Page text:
Towards Åberge, with view towards Barsnesfjorden

The Røvhaugane forest is always nice. The road from Åberge up to Hølsete is just … dull…

At Hølsete, I had to decide if I were to take the shortest path (2km) or take the longer way up (3km). I chose the shortest and sort of regretted it quite soon. It wasn’t just wet and boggy, it was … way, way, way wet and boggy!

At Hølsete, Nuken comes into view

But we reached the top of Nuken without touching snow!

Karma on top of Nuken

The next leg was Nuken – Åsen (or Årvollåsen as the signpost said). We couldn’t escape snow on this route.

Towards Åsen

Just before Åsen, we went onto the Bjellastølen path. I had never hiked this route before and looked forward to it. My enthusiasm gradually faded as we encountered real treefall issues in the forest…

Disaster zone!

But eventually, we reached Bjellastølen.


I had done only part of the Bjellastølen – Åberge route and looked forward to getting to know this forest better. The last time I was in Sogndal, I tried to hike this route (in the opposite direction) but gave up due to snow and went off-trail towards Skjeggen instead.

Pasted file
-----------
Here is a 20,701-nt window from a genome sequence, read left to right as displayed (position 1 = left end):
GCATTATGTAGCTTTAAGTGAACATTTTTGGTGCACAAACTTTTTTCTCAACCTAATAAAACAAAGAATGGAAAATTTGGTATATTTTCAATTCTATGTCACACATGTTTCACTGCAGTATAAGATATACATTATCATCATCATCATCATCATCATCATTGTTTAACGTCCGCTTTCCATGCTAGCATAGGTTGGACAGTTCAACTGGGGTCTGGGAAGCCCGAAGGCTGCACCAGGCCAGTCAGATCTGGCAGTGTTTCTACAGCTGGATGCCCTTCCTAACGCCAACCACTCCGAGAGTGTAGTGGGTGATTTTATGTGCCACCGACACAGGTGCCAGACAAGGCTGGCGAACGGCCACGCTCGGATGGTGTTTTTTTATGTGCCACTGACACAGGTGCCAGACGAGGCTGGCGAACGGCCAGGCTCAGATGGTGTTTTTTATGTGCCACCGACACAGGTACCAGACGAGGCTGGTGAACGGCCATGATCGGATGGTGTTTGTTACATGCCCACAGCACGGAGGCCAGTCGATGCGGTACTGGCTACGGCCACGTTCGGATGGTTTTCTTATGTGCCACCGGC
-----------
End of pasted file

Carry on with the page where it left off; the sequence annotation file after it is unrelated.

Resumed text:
Descending to Åberge

After passing Åberge, we took a different route down the Røvhaugane forest and drove straight to the store meet up with Anne. I’ve missed the stores closing at 4pm for Pentecost for the past 15 years, but this time I was prepared!

Sogndal view from Røvhaugane

The evening was spent just like any nice evening is spent in Sogndal – outside and with good food on the barbeque!

Living the good life in Sogndal…

Trip statistics: 13,5km, 930 vertical meters, 3h:30m

Pictures (Canon EOS RP) from the hike:

Solvornnipa (1031m), Skurva (1027m), June 5 2022

Our hike from Barsnes to Solvorn

Sunday: After breakfast, Anne concluded that she had too much going on back at the house to come hiking with me. I then decided that I wanted to hike from Barsnes to Solvorn, across Solvornnipa and Skurva (which I hadn’t been to before), providing Anne could drop us off and pick us up. She could.

At Barsnes, ready for a long hike

From Barsnes, we followed the road along Barsnesfjorden for 1,8km before we could start ascending the forest.

On the forest path from Vikastrondi

It wasn’t sunny, but the temperature was good, and we were hot going up the forest!

Up the forest

The first (short) pause was at Dal (400m elev.) where the local sheep observed us with skepticism.

“Yo! Dog!”

The next (short) pause was at Helgasete (600m elev.) where the local sheep were much more relaxed about visitors.

At Helgasete